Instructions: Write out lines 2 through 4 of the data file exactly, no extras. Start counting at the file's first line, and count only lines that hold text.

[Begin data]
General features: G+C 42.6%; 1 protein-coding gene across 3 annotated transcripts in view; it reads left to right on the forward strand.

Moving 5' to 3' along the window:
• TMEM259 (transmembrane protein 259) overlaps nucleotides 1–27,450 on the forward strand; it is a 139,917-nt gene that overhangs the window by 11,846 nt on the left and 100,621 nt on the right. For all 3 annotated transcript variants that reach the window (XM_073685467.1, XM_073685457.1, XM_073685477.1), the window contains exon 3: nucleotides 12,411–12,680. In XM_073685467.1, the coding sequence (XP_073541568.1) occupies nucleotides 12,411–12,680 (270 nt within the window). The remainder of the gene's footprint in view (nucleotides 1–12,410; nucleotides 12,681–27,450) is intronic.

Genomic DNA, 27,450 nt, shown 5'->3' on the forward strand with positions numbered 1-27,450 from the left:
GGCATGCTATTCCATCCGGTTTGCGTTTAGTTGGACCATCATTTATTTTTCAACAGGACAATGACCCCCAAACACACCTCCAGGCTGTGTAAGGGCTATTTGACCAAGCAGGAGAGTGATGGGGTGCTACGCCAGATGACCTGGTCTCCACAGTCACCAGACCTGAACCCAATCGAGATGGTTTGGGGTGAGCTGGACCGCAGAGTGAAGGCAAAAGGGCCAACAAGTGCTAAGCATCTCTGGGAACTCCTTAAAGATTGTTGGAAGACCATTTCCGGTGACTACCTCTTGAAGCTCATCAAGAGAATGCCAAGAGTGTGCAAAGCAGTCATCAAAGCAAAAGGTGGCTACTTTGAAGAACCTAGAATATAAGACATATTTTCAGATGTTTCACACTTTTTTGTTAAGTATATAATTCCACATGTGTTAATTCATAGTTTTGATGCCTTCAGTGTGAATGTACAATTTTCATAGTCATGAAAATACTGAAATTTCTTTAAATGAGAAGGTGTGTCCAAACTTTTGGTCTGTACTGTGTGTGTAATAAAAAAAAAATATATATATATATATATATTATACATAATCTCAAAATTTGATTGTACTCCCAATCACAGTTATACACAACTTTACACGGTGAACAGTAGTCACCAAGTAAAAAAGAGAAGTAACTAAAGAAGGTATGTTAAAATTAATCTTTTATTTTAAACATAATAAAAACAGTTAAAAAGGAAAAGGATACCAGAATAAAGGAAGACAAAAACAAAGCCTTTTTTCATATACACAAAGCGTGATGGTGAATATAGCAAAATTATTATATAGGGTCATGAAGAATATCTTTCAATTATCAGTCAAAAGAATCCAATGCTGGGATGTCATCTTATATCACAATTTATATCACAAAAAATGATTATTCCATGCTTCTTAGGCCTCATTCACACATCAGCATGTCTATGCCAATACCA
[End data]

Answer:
Moving 5' to 3' along the window:
• TMEM259 (transmembrane protein 259) overlaps nucleotides 1–27,450 on the forward strand; it is a 139,917-nt gene that overhangs the window by 11,846 nt on the left and 100,621 nt on the right. For all 3 annotated transcript variants that reach the window (XM_073685467.1, XM_073685457.1, XM_073685477.1), the window contains exon 3: nucleotides 12,411–12,680. In XM_073685467.1, the coding sequence (XP_073541568.1) occupies nucleotides 12,411–12,680 (270 nt within the window). The remainder of the gene's footprint in view (nucleotides 1–12,410; nucleotides 12,681–27,450) is intronic.

Genomic DNA, 27,450 nt, shown 5'->3' on the forward strand with positions numbered 1-27,450 from the left: